It's unfortunate that no one was able to help her feel better. On August 9 she died after a five-year long battle with breast cancer. Wife wrote about her at the beginning of this month. We only just learned of her death last weekend, since she went to a different state to die with her family nearby. Anyway, soon after we met in 2005, she already had Stage 4 cancer (i.e. it was advanced) and had prognosis of about five months to live. She held it at bay WITHOUT chemotherapy for a handful for years and led a good, healthy, active life. The disease became too much for her in a matter of just a few short weeks.
It's hard to believe she's gone. She died less than two months after our move away from SCT, so there are several friends we've not seen since the move. We don't actively "miss" her any more than we miss our other SCT friends since we no longer were going to see her regularly. Still, it's odd knowing she's gone. She's sorely missed. Moose is still saying "night night Norma" at least once per day, so I wonder if he's aware of her passing. I'm not sure, but I bet somehow he knows.
Sometimes I find death depressing, but this time I'm more at peace. It's not that I'm at all happy Norma is gone, but in her case I'm relieved that she's no longer battling cancer. I do think it's just wrong that a fifty-something woman who did nothing but help others her entire life had to be consumed by that disease. Just doesn't seem fair to me.
I know, I know: Life ain't fair. Perhaps death is, though? Hell, I dunno.
Regardless of your own view on life and death, please keep Norma and her family in your thoughts for the next day or two.
Also, I'm excited to finally get back into finishing up these interviews for my dissertation. The data I have thus far is very interesting, and I'm looking forward to filling out the sample and moving onward more heavily into the data analysis. I have another interview Thursday back in SCT, so that should be good. I hope it leads to just 3 or 4 more interviews, and then I just may be done. We shall see, though...all part of a larger iterative process of analyzing data and building a theory from the ground up. It'll be good to get my "scholar" hat back on my head. I've had enough of the life transition stuff for a while, (though I certainly don't begrudge the reasons for the move!).
Sunday, August 12, 2007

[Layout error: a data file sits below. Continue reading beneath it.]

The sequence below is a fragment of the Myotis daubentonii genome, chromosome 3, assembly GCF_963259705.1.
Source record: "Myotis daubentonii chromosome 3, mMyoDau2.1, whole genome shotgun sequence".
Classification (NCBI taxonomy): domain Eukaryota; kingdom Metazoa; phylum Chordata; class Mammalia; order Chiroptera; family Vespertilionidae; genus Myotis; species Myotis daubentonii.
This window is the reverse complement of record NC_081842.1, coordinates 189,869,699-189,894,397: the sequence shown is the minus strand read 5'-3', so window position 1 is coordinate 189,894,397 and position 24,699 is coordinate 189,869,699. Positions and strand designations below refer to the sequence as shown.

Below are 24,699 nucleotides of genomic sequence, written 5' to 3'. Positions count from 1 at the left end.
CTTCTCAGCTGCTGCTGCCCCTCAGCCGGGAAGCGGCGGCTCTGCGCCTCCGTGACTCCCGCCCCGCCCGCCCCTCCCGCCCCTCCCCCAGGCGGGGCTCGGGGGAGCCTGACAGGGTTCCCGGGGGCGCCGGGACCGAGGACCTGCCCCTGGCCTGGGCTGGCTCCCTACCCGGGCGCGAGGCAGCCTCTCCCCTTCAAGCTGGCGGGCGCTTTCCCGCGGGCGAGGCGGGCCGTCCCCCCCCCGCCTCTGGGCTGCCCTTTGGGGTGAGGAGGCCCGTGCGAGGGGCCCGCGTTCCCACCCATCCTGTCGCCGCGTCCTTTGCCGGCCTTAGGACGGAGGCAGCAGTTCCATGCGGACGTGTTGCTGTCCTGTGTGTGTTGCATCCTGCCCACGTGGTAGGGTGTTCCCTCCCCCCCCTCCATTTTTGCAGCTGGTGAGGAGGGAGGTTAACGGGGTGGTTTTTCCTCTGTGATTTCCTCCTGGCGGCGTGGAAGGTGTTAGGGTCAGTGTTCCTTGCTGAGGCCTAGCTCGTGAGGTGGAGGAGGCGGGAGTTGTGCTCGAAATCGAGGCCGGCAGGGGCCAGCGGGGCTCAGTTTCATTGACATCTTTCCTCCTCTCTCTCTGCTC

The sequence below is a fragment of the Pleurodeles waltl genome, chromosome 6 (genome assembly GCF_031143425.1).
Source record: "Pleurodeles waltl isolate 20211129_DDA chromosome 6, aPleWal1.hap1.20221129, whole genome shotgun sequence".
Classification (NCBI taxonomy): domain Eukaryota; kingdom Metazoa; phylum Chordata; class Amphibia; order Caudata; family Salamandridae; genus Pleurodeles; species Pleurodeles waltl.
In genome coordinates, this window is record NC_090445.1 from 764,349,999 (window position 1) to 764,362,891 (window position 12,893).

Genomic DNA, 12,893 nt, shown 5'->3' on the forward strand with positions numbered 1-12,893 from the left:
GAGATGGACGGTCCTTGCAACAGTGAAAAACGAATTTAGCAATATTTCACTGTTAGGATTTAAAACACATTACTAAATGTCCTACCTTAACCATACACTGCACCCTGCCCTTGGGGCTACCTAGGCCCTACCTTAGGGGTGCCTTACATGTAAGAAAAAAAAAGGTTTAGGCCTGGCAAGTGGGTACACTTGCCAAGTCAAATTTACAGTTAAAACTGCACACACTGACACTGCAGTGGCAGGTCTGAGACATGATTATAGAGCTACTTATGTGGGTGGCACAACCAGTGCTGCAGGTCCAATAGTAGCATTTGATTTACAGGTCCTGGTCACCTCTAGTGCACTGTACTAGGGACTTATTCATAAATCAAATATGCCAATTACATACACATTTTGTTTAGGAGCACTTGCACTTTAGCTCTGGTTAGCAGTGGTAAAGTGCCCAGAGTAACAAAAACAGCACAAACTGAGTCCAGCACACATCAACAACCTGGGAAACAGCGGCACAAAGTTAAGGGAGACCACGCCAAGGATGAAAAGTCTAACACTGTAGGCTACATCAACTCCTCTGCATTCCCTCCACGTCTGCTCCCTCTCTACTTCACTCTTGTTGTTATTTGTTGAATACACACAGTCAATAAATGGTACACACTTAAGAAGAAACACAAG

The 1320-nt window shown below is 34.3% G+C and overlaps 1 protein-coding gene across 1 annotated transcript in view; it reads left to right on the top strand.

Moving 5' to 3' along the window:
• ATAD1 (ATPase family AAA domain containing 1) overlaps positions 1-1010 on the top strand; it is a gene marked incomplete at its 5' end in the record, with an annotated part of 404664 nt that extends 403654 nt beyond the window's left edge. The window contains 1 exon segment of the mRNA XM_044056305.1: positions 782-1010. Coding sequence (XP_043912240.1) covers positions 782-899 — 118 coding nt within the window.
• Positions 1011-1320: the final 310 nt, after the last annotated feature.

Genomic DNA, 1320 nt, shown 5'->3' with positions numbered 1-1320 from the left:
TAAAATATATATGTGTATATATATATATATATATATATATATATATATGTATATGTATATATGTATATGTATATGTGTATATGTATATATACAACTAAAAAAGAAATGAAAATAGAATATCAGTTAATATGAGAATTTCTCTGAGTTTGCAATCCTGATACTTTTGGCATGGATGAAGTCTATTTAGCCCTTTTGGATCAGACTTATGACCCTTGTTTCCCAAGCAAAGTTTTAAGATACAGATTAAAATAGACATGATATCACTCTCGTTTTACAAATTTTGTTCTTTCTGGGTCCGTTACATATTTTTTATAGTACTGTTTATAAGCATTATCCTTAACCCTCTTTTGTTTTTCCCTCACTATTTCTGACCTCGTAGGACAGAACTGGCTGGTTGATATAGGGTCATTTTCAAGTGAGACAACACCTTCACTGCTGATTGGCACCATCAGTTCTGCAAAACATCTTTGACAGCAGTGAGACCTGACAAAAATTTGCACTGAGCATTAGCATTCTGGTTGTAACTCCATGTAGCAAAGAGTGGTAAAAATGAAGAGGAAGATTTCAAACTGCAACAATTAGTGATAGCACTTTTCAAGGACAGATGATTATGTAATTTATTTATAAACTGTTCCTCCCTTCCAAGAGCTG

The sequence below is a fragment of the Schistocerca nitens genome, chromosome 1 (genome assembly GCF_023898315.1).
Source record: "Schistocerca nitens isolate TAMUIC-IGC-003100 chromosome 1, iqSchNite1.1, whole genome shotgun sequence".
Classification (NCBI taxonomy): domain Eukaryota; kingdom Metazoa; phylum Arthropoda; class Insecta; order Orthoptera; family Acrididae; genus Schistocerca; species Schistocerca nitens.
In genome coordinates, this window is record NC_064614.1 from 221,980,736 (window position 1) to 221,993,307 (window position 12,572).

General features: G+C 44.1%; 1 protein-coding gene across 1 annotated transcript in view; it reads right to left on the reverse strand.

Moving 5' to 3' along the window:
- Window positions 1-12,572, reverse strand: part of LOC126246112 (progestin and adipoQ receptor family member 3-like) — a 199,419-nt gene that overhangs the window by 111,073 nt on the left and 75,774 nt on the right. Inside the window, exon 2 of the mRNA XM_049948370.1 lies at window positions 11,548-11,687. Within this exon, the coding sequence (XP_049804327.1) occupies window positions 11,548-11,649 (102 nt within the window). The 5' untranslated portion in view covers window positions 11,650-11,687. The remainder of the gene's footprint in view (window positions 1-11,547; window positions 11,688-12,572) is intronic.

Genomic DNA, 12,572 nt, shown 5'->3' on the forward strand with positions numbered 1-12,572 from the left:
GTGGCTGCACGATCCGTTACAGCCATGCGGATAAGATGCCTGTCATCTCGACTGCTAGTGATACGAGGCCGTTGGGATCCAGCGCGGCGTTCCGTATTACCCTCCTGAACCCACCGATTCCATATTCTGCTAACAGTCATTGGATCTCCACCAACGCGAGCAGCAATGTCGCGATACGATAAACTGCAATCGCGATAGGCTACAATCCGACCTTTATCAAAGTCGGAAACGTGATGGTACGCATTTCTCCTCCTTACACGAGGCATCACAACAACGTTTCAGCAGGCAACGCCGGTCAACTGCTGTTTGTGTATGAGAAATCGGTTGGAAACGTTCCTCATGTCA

This isn't the greatest picture photographically, but this happens to be a shot of my point of view right now. This picture was taken in July, though (note the patriotic decorations). I'm presently sitting on our screened porch, reading an article on creativity, writing this blog post, while watching Moose playing in the pool (kiddie pool). One of the many things that sold us on this house was this porch. We've already sat out here for numerous meals at various times of day. It's just fantastic, I must say. Well OK, it's hotter then HELL right now, but I'm enjoying the outdoors nevertheless.
(it's good to have the wireless Internet access set up too...glad it extends out here to the porch!)
Wife is inside teaching a voice lesson right now, if you can believe it, which is the reason why us "boys" were banished outside. One of her students from SCT was nearby visiting her grandmother, so she called yesterday to see if she could take a lesson today. I do hope, for Wife's sake, that this is just the first of many, MANY lessons that will be taught in the living room of New Chesterley. We're hoping that the move to Large State Capital will bring about a new, and more prolific, group of students for Wife's at-home studio.
Ah, a breeze just came through. Sigh.
I've had a decent couple of days working on the diss. Status report: I have stopped trying to find participants at this point. The professors aren't even around, let alone any students working on senior projects. This isn't really a surprise to me, though I had hoped to have all interviews completed prior to the move. Oh well. I'll have to extend the interviewing out a month or two into the fall semester.